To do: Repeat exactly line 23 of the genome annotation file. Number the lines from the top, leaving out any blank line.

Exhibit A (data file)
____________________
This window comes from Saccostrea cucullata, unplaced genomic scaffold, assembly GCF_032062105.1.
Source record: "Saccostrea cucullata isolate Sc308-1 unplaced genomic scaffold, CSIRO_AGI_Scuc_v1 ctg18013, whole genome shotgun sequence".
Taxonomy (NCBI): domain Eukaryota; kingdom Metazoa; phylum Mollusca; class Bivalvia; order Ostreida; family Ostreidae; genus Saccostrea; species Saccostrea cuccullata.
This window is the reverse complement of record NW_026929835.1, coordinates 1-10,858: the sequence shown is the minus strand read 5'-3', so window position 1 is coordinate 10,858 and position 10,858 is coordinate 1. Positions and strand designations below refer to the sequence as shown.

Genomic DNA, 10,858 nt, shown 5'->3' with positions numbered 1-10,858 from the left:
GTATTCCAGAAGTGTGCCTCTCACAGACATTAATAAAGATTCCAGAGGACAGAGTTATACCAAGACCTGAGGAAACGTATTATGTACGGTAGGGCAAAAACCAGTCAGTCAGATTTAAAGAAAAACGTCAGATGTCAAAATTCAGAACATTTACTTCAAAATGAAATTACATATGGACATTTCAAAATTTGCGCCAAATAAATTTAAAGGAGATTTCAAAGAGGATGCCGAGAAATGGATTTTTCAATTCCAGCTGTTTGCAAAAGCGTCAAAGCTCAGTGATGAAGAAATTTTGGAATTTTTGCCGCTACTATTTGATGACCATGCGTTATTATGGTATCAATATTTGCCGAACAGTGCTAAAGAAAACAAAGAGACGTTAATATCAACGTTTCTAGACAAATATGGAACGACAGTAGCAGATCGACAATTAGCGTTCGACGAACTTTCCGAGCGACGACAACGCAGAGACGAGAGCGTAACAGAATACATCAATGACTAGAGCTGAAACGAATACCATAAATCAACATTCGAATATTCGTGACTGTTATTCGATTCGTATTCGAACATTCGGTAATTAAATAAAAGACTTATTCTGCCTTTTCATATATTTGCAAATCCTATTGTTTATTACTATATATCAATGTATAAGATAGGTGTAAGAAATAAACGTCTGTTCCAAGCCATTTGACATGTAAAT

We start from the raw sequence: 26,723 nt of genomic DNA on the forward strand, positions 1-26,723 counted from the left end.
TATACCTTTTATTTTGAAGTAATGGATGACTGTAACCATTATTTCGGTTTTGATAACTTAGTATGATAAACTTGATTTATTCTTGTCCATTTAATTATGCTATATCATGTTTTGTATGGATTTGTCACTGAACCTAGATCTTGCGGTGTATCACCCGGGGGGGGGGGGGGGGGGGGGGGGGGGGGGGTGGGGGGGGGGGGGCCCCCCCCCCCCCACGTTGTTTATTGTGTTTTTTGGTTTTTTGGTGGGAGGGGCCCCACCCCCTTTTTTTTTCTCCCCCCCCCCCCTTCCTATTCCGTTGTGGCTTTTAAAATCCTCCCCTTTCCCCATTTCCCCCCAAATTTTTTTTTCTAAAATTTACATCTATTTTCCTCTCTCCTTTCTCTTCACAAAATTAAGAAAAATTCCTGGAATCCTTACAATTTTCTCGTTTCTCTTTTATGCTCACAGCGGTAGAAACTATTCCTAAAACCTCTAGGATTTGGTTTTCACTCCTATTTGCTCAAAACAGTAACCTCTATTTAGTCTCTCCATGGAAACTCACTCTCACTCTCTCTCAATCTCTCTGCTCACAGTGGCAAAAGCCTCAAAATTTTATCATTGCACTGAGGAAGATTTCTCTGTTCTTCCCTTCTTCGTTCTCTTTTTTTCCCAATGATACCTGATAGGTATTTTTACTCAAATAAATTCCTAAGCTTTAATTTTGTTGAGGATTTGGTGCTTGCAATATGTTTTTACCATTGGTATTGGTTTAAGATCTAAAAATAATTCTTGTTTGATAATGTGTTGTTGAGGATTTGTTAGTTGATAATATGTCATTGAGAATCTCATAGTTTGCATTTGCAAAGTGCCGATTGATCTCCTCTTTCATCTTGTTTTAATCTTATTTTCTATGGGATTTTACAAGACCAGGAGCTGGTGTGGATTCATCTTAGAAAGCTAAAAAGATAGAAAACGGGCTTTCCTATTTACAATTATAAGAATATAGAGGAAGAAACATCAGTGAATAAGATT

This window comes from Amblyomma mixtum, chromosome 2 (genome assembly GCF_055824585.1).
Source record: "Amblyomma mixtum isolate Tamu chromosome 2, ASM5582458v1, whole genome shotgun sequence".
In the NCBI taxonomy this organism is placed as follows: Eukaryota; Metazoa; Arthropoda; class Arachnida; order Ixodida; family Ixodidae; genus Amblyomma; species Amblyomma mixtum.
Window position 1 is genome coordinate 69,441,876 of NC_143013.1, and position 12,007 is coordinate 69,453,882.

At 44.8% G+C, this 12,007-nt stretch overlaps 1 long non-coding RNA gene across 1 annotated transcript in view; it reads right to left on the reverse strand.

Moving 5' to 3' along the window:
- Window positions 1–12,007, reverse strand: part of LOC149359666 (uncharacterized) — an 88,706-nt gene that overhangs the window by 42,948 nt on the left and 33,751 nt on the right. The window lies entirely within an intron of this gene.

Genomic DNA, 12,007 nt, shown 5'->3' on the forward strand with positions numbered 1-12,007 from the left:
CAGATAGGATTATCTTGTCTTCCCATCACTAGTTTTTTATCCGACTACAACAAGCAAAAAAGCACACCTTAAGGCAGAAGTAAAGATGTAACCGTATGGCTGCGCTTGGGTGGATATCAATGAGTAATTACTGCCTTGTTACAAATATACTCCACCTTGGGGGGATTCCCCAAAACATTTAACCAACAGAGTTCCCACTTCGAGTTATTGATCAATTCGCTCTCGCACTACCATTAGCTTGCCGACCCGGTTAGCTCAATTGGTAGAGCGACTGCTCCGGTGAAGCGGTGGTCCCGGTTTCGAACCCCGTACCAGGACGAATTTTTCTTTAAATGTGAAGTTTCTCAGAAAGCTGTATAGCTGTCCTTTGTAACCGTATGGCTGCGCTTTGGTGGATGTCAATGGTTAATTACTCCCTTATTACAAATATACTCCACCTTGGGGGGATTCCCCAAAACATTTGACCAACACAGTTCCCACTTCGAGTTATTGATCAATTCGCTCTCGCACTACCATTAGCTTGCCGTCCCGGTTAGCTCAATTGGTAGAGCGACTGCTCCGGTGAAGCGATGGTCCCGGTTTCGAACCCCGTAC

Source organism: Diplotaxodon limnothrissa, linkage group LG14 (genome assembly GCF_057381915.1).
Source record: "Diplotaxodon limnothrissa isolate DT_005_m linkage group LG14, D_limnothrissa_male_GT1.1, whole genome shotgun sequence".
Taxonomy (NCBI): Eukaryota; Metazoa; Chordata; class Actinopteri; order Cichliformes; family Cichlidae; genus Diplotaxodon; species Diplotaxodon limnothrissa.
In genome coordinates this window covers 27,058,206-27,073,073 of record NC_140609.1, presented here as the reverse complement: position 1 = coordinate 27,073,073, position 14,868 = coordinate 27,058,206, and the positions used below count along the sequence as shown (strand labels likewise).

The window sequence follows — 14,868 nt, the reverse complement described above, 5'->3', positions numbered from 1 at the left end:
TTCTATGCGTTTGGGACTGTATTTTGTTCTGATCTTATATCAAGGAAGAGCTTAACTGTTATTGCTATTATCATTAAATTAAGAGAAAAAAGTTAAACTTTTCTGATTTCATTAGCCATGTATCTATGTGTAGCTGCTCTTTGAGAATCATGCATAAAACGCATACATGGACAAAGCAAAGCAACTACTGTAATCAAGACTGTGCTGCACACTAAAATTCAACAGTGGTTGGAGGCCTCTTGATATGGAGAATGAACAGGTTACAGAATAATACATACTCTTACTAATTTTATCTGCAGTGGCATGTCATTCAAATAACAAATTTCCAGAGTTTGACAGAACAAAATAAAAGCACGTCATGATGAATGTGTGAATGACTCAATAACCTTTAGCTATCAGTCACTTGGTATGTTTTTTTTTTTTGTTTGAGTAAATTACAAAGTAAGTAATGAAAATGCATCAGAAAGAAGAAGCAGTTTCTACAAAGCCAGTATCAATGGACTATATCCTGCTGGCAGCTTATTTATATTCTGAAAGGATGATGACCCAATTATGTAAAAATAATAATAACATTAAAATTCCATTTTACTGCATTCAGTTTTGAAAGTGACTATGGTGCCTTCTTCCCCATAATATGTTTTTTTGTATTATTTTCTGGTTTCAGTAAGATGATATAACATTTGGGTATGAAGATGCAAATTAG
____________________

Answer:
TTCTATGCGTTTGGGACTGTATTTTGTTCTGATCTTATATCAAGGAAGAGCTTAACTGTTATTGCTATTATCATTAAATTAAGAGAAAAAAGTTAAACTTTTCTGATTTCATTAGCCATGTATCTATGTGTAGCTGCTCTTTGAGAATCATGCATAAAACGCATACATGGACAAAGCAAAGCAACTACTGTAATCAAGACTGTGCTGCACACTAAAATTCAACAGTGGTTGGAGGCCTCTTGATATGGAGAATGAACAGGTTACAGAATAATACATACTCTTACTAATTTTATCTGCAGTGGCATGTCATTCAAATAACAAATTTCCAGAGTTTGACAGAACAAAATAAAAGCACGTCATGATGAATGTGTGAATGACTCAATAACCTTTAGCTATCAGTCACTTGGTATGTTTTTTTTTTTTGTTTGAGTAAATTACAAAGTAAGTAATGAAAATGCATCAGAAAGAAGAAGCAGTTTCTACAAAGCCAGTATCAATGGACTATATCCTGCTGGCAGCTTATTTATATTCTGAAAGGATGATGACCCAATTATGTAAAAATAATAATAACATTAAAATTCCATTTTACTGCATTCAGTTTTGAAAGTGACTATGGTGCCTTCTTCCCCATAATATGTTTTTTTGTATTATTTTCTGGTTTCAGTAAGATGATATAACATTTGGGTATGAAGATGCAAATTAG